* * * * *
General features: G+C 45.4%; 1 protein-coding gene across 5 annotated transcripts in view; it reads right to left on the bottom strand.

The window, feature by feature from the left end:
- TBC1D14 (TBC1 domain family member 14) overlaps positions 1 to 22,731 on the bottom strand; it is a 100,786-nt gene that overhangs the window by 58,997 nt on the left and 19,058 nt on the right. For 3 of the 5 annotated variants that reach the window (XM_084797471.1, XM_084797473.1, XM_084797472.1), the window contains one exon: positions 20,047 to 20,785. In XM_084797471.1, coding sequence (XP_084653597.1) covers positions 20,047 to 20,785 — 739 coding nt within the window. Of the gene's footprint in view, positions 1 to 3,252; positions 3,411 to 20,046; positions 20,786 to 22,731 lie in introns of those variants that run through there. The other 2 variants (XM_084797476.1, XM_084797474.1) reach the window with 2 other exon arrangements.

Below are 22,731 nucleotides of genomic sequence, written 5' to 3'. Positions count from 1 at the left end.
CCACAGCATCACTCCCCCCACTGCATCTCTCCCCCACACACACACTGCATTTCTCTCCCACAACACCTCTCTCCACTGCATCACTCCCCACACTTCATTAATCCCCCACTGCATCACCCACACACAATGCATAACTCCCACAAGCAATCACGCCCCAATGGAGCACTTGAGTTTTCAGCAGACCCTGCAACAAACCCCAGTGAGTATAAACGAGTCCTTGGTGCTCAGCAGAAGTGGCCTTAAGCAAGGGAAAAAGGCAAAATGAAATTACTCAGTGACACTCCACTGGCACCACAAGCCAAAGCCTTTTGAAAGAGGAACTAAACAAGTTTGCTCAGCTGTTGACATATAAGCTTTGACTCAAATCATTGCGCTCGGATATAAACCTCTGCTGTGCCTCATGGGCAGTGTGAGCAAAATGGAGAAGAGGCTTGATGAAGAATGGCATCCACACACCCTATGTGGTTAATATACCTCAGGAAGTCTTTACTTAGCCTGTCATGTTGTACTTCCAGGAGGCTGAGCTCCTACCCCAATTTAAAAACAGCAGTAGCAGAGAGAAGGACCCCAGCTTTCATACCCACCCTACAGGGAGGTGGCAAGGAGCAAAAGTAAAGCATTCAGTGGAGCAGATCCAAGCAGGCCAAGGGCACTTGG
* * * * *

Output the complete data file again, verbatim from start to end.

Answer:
General features: G+C 45.4%; 1 protein-coding gene across 5 annotated transcripts in view; it reads right to left on the bottom strand.

The window, feature by feature from the left end:
- TBC1D14 (TBC1 domain family member 14) overlaps positions 1 to 22,731 on the bottom strand; it is a 100,786-nt gene that overhangs the window by 58,997 nt on the left and 19,058 nt on the right. For 3 of the 5 annotated variants that reach the window (XM_084797471.1, XM_084797473.1, XM_084797472.1), the window contains one exon: positions 20,047 to 20,785. In XM_084797471.1, coding sequence (XP_084653597.1) covers positions 20,047 to 20,785 — 739 coding nt within the window. Of the gene's footprint in view, positions 1 to 3,252; positions 3,411 to 20,046; positions 20,786 to 22,731 lie in introns of those variants that run through there. The other 2 variants (XM_084797476.1, XM_084797474.1) reach the window with 2 other exon arrangements.

Below are 22,731 nucleotides of genomic sequence, written 5' to 3'. Positions count from 1 at the left end.
CCACAGCATCACTCCCCCCACTGCATCTCTCCCCCACACACACACTGCATTTCTCTCCCACAACACCTCTCTCCACTGCATCACTCCCCACACTTCATTAATCCCCCACTGCATCACCCACACACAATGCATAACTCCCACAAGCAATCACGCCCCAATGGAGCACTTGAGTTTTCAGCAGACCCTGCAACAAACCCCAGTGAGTATAAACGAGTCCTTGGTGCTCAGCAGAAGTGGCCTTAAGCAAGGGAAAAAGGCAAAATGAAATTACTCAGTGACACTCCACTGGCACCACAAGCCAAAGCCTTTTGAAAGAGGAACTAAACAAGTTTGCTCAGCTGTTGACATATAAGCTTTGACTCAAATCATTGCGCTCGGATATAAACCTCTGCTGTGCCTCATGGGCAGTGTGAGCAAAATGGAGAAGAGGCTTGATGAAGAATGGCATCCACACACCCTATGTGGTTAATATACCTCAGGAAGTCTTTACTTAGCCTGTCATGTTGTACTTCCAGGAGGCTGAGCTCCTACCCCAATTTAAAAACAGCAGTAGCAGAGAGAAGGACCCCAGCTTTCATACCCACCCTACAGGGAGGTGGCAAGGAGCAAAAGTAAAGCATTCAGTGGAGCAGATCCAAGCAGGCCAAGGGCACTTGG